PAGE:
I’m a climate change doubter. Does that make me a bad person?
Paul Rosenberg thinks so. In a rant he posted this week on the news site Salon, the left-wing polemicist likened those of us who dare to question the climate change orthodoxy to Holocaust deniers and mass murderers.
What set Rosenberg off was the recent announcement by the Associated Press that it was changing the entry on global warming in its Stylebook, the standard-setter on usage for much of the nation’s news media.
“Our guidance,” stated the wire service, “is to use climate change doubters or those who reject mainstream climate science and to avoid the use of skeptics or deniers.”
In making the change, AP tacitly acknowledges the unfairness of caricaturing as “deniers” those of us unpersuaded that global warming poses an existential threat to humanity.
It also recognizes that the term “climate change deniers” is loaded language; that it’s meant to denigrate doubters as anti-science know-nothings.
Rosenberg doesn’t see it that way, accusing AP of “false balance.”
Indeed, he fulminated, “climate change denial is actually much worse than Holocaust denial.” That’s because “Holocaust denial deals with the deaths of millions in the past, which it did nothing to cause.”
On the other hand, “[G]lobal warming denial deals with the deaths of millions in the future, which it helps to cause, by crippling efforts to prevent them.”
That’s the kind of twisted thinking that informs all too many of those – like Rosenberg – who subscribe to “mainstream climate science.” They believe that climate change doubters ought to be silenced, if not punished.
Consider Los Angeles Times letters editor Paul Thornton. Two Octobers ago, he acknowledged that the paper refuses to publish letters that suggest climate change is anything other than anthropogenic.
He based his decision, he wrote, on the declaration by the United Nations International Panel on Climate Change that “it was 95 percent certain that we fossil-fuel-burning human beings are driving climate change.”
The almost predictable next step was for lawmakers to target climate change “deniers” with prosecution – like the Thought Police that George Orwell envisioned in his all-too-prescient novel, “1984.”
Which brings me to Sen. Sheldon Whitehouse, the Rhode Island Democrat. In an op-ed published in May in the Washington Post, he called upon the Obama Justice Department to use the Racketeer Influence and Corrupt Organizations (RICO) Act to go after “[f]ossil fuel companies and their allies” for supposedly misleading the American people about climate change.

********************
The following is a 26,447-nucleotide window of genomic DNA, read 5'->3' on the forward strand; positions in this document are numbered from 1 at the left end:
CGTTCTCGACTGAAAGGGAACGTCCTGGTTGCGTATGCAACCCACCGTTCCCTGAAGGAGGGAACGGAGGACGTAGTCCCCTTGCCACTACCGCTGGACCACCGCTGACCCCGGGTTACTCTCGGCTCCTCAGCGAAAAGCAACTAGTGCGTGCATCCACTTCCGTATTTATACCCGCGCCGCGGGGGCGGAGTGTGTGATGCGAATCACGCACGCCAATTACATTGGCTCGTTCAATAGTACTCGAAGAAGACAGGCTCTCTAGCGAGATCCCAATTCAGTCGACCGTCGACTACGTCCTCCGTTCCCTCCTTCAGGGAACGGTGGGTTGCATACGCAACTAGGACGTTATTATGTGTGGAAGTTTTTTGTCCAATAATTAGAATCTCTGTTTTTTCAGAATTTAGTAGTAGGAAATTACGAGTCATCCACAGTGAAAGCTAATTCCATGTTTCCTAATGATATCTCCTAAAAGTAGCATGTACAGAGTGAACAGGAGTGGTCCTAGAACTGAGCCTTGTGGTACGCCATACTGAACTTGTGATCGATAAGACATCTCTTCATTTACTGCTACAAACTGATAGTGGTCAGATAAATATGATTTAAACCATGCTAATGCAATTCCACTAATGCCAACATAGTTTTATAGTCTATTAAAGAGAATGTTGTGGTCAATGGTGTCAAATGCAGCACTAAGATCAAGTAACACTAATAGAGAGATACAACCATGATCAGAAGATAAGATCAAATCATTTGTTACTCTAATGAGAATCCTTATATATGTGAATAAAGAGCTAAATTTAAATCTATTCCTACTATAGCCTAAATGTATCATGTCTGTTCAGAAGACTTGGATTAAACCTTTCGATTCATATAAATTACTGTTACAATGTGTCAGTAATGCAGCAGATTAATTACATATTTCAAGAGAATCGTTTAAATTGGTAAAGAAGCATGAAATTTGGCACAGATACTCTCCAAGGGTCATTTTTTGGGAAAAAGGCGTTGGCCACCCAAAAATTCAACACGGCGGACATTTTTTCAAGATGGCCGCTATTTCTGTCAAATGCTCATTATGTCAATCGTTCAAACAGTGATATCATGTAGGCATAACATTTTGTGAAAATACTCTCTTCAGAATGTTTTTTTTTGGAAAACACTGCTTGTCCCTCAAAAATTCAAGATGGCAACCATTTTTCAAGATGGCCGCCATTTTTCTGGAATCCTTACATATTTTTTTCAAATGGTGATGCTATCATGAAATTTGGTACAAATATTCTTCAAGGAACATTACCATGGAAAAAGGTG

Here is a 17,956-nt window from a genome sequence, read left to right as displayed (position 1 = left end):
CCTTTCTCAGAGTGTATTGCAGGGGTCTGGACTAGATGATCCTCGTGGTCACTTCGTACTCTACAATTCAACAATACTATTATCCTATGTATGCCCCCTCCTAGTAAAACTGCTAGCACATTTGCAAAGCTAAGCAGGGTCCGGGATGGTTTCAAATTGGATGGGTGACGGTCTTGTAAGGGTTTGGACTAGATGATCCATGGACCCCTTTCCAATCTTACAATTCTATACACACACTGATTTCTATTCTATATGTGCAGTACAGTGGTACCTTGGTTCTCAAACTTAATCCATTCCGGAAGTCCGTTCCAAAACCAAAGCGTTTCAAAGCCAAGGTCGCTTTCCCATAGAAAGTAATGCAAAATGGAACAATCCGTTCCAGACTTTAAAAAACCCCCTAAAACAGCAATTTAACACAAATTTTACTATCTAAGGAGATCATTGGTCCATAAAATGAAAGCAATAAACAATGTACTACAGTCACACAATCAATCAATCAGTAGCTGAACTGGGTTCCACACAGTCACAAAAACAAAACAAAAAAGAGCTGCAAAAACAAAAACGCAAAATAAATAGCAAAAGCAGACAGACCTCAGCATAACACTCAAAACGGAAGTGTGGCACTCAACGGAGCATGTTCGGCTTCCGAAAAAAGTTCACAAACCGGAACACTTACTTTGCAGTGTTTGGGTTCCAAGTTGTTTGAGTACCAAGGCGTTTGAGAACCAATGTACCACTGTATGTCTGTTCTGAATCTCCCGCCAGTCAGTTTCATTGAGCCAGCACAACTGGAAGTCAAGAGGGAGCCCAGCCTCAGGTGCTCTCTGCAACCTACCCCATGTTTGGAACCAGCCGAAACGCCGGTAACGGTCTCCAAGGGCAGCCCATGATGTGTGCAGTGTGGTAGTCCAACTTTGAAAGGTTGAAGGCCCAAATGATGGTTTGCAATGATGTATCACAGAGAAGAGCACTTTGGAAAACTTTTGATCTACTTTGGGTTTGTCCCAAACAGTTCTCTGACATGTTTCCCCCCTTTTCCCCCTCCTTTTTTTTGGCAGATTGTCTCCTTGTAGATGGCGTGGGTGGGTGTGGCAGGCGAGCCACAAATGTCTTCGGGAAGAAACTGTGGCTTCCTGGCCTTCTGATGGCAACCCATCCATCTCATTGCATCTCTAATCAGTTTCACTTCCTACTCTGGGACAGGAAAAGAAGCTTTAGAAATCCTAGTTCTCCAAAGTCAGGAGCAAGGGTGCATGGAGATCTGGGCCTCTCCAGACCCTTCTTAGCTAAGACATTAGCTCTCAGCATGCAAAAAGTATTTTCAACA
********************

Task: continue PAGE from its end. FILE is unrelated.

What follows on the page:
What particularly disturbs is the obvious message coordination between journos, like Rosenberg, and pols, like Whitehouse, in smearing those who challenge the conventional wisdom about climate change.
The common line of attack is to suggest that those who doubt the connection between human use of fossil fuels and global warming are no different than those who once denied the link between smoking and cancer.
Indeed, Whitehouse suggests fossil fuel companies can be rightly compared “to those of Big Tobacco denying the health dangers of smoking.”
Rosenberg similarly invoked Big Tobacco in his Salon screed, regurgitating the words of ThinkProgress climate blogger Joe Romm.
“The media doesn’t even pay attention to people who deny the health dangers of tobacco smoke anymore. So why treat those who deny the reality – and danger – of human-caused climate change any differently?”
Well, here’s why: The dangers of smoking have been proven beyond a reasonable doubt. The supposed link between “fossil-fuel-burning humans” and global warming has not – no matter the IPCC’s claim of 95 percent certainty.
So those like Rosenberg and Thornton and Whitehouse and Romm, who insist that the existential threat posed by climate change is as scientifically unimpeachable as the health risks posed by smoking, are the real deniers.